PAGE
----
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Understanding ARFID (Avoidant/Restrictive Food Intake Disorder): What’s your relationship with food like?

Updated: Mar 14

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  • Do you have an extreme dislike of certain foods?

  • Have you had a scary experience with food, such as choking or an allergic reaction, which is still impacting you now?

  • Do you think eating is a chore and just don’t feel hungry very often?

 

You may be suffering from ARFID.  ARFID stands for Avoidant/Restrictive Food Intake Disorder. It is a formally recognized eating disorder characterized by limited food preferences, avoidance of certain textures, smells or colours of food, and a reluctance to try new foods. It is important to understand that someone with ARFID is not just “picky” or “stubborn”.  It is a diagnosable clinical condition, formally recognized in the fifth edition of the Diagnostic and Statistical Manual of Mental Disorders (DSM-5), published by the American Psychiatric Association. 


Unlike other eating disorders such as anorexia or bulimia, ARFID is not driven by concerns about body weight or shape. Instead, it is primarily related to the sensory aspects of food, as well as a lack of interest in eating or an aversion to the consequences of eating.

Individuals with ARFID may have a very restricted diet, which can lead to nutritional deficiencies and impair their physical and psychological well-being. The disorder can occur in both children and adults, and its causes can be complex, involving a combination of genetic, sensory, and psychological factors.

 

Treatment of ARFID

The treatment of ARFID typically involves a multidisciplinary approach that addresses both the physical and psychological aspects of the disorder. The goal is to expand the individual's food repertoire, improve nutritional intake, and address any underlying issues that may contribute to the avoidance of certain foods.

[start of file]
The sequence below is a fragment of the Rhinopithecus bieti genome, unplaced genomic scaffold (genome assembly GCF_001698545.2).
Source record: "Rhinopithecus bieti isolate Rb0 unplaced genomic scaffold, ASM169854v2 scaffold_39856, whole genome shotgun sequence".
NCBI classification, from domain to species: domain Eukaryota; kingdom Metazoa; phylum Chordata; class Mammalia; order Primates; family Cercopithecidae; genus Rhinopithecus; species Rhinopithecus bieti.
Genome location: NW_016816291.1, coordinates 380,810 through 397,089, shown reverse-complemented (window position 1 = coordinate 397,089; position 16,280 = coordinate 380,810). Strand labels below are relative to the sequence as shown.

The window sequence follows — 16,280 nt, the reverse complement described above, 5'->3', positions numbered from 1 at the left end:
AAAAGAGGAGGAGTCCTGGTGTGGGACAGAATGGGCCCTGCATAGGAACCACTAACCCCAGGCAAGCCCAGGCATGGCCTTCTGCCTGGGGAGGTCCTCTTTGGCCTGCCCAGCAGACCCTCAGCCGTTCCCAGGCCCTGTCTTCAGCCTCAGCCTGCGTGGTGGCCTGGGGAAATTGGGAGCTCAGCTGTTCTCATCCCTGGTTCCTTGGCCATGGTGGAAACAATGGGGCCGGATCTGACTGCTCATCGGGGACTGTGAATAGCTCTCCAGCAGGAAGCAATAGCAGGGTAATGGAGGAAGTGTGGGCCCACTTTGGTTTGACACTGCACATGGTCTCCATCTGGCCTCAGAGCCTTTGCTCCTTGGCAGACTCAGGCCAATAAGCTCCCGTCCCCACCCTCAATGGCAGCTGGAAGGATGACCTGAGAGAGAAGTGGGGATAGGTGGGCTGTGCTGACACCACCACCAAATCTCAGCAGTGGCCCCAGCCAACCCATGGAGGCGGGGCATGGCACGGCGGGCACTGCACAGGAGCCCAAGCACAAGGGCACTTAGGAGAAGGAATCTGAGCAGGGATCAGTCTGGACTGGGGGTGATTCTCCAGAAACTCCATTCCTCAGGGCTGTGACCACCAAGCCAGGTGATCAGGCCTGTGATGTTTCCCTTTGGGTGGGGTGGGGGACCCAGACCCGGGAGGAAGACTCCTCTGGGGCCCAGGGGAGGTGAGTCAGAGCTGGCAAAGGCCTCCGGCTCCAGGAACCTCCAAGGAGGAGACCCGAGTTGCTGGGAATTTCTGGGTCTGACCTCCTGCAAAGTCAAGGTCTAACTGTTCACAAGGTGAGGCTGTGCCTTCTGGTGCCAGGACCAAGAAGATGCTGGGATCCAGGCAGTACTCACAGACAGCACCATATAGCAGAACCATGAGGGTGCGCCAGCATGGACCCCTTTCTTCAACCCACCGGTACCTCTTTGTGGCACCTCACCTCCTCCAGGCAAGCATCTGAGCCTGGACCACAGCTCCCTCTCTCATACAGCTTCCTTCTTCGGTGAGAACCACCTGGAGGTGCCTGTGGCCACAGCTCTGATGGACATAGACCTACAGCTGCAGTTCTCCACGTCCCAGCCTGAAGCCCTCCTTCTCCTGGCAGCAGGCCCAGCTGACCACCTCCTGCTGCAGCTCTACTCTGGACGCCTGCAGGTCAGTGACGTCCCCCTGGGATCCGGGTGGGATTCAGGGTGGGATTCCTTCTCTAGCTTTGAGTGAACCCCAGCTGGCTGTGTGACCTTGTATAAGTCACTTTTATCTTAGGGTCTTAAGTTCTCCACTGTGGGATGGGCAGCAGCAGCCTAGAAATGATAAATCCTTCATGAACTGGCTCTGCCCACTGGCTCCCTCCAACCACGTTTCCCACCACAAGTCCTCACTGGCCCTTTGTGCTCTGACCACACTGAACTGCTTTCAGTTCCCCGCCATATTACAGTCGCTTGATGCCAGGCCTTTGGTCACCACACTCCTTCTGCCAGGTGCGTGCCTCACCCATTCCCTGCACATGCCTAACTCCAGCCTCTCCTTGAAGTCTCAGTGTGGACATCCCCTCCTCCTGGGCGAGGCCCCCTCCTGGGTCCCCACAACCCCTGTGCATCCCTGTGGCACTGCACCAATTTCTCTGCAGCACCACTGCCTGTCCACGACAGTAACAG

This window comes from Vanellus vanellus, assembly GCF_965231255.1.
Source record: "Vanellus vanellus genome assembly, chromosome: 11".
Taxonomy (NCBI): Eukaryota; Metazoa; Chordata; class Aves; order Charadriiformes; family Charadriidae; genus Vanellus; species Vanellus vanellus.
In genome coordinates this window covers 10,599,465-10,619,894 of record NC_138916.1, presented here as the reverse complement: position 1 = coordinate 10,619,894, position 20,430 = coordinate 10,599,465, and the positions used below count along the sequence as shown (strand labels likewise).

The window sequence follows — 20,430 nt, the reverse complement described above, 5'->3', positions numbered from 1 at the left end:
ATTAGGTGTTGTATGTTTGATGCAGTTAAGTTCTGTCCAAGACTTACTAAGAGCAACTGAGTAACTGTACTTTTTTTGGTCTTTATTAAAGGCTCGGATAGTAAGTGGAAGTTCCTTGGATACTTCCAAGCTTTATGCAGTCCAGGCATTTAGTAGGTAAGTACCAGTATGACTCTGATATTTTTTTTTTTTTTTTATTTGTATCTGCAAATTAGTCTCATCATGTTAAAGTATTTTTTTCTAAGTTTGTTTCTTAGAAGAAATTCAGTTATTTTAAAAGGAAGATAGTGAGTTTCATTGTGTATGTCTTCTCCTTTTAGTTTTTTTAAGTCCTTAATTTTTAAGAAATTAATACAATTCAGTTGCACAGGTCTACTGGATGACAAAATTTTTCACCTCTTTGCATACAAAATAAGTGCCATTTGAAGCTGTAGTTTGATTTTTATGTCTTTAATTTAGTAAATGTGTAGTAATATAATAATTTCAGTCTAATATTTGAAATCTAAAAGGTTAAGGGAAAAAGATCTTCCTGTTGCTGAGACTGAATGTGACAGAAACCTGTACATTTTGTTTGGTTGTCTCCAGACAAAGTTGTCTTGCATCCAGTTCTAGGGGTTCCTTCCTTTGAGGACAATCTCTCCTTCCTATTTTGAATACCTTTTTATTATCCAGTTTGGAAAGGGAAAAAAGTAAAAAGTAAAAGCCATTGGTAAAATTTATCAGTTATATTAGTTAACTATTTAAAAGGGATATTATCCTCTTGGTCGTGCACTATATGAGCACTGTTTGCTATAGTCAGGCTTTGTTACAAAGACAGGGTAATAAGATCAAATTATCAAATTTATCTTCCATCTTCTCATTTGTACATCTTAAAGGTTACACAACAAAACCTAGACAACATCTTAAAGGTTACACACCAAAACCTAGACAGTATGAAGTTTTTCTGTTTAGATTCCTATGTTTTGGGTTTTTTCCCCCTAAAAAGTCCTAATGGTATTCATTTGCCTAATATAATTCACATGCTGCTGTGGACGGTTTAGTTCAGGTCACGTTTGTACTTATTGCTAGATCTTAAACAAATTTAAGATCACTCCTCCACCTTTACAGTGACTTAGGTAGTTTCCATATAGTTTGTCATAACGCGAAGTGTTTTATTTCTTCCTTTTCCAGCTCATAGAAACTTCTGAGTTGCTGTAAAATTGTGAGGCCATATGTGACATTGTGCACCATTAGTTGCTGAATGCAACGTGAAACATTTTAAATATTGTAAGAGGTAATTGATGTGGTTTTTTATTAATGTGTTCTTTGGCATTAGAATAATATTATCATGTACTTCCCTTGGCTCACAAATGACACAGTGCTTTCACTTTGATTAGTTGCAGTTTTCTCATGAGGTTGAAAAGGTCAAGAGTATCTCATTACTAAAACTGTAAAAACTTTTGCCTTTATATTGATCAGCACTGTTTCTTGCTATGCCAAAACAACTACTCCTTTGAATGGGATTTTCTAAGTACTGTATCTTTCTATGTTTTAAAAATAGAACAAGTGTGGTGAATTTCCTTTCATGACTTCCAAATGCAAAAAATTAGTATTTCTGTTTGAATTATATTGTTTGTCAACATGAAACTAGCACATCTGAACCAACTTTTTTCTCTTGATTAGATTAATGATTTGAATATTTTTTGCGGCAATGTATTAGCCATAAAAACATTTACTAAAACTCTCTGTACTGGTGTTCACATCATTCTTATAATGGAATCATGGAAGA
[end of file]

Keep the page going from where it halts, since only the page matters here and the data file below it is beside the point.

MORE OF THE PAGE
1.      Treating the physical side


This may include treatments to help with nutritional deficiencies and weight loss.

A registered dietitian or nutritionist may work with the individual to develop a balanced and nutritious meal plan that meets their dietary needs.  This may include;

-          Multivitamins (mineral supplements, e.g. zinc or iron)

-          medication to increase appetite

-          advice on alternative and ‘safe’ foods for the person to eat. This might help them avoid becoming nutritionally deficient

 

2.      Psychological treatments


Cognitive-Behavioural Therapy (CBT):

CBT may be used to address any underlying thoughts or beliefs that contribute to the avoidance of certain foods.

Cognitive restructuring helps individuals challenge and change negative thought patterns related to food.


Behavioural Therapy:

Behavioural interventions, such as exposure therapy, may be used to help individuals gradually become more comfortable with a broader range of foods.

Positive reinforcement techniques can be employed to encourage trying new foods and expanding the diet.


Food chaining

This involves finding a food that someone can eat and slowly introducing them to very similar foods. These foods will have similar sensory qualities. For example, if someone only eats chips, they might be introduced to a different kind of chip, then roast potatoes, and so on

 

It's important to note that the specific approach to treatment may vary based on the individual's age, severity of symptoms, and the presence of any coexisting conditions. The goal is to improve the individual's relationship with food, expand their food choices, and address any underlying psychological factors contributing to the disorder.  If you feel you may have ARFID or another eating disorder and would like to explore how to deal with it please get in touch.




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